‘All Things Bright’ #10 in the Freeman Files Series went ‘LIVE’ this morning.
I’m pleased to report that my wife, Lynne, is almost fully recovered from her operation now. We spent Christmas and New Year alone due to the restrictions that existed at the time.
Another total lockdown followed, and we’re back in survival mode just as we were last March. A vaccine is on the horizon. I’m sure, wherever you are, it can’t come soon enough.
I started research for the next six titles in the Freeman Files Series on New Year’s Day. Work on #11 ‘A Genuine Mistake’ begins on Monday 18th January.
You might stumble across a post containing ‘My 2020 in Books’ online. You will see that I read & reviewed 215 books last year. I’ve decided to curb my enthusiasm in 2021 to concentrate on writing.
I follow a Facebook Page that each day features Births, Marriages, Deaths, & News Headlines for the town in which I’ve lived for 70 years. I spotted a reference recently to a soldier who returned home after being interned in a POW camp in Italy.
Phil Tayler was my uncle (1916-79), and he was taken prisoner late in 1942. The first battle of El Alamein was in July; the second battle, around October time. Uncle Phil talked about the many occasions he went drinking with my father, Vic, (1914-93) whenever he visited our house. There was only one afternoon when he spoke about how he got taken prisoner. I was seventeen at the time.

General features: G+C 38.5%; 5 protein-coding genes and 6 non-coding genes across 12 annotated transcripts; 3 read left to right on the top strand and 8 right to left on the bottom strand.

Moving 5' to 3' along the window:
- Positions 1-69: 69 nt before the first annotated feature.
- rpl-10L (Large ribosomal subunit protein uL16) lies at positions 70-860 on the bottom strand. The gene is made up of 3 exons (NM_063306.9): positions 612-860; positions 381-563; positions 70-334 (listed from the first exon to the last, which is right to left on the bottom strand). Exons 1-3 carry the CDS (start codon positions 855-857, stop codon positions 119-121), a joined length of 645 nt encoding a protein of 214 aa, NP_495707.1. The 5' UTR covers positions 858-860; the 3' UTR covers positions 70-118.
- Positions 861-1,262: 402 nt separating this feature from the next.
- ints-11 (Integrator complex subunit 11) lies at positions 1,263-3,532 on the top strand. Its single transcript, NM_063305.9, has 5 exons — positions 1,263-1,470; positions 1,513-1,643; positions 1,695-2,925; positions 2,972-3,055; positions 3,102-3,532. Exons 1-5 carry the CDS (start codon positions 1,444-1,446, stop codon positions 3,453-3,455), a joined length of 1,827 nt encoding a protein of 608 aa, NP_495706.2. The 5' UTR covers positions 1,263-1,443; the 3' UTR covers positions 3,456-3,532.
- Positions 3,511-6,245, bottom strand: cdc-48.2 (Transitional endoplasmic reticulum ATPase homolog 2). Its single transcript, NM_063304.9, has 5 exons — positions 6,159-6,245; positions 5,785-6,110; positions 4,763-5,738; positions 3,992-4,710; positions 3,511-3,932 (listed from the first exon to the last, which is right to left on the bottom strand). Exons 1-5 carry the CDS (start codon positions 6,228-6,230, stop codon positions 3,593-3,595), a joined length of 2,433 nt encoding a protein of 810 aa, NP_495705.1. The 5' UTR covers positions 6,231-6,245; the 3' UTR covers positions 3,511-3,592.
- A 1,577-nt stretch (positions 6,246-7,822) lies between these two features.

Uncle Phil was in a convoy of trucks that left camp at dusk. A sergeant drove, and lance/corporal Tayler sat beside him. They had made similar journeys together on many occasions, moving stores and ammunition to various positions along the front line. Tonight, they were ‘Tail-end Charlie’, the last truck in the line.
“Let’s just say those positions were fluid, Ted,” he said.
Around midnight, a sandstorm blew up and the sergeant had a devil of a job tailing the truck in front. They drove for fifteen minutes and as the storm abated, they sighed a huge sigh of relief to see a line of trucks twenty yards ahead. Several minutes later the trucks ahead came to a halt. Uniformed men surrounded the truck.
They’d latched on to the end of a German convoy doing the same job, moving stores and ammo from a base camp to forward positions.
Uncle Phil was moved to Italy later that year and spent the rest of the war as a POW. He never spoke about his experiences, and I was never 100% sure that the reality of how he got there was how I’ve described it here. His story makes a good story though, and I retold it to mark the 75th anniversary of his coming home to my Auntie Eileen.
I’ll be back with an update in February.
Take care, stay safe.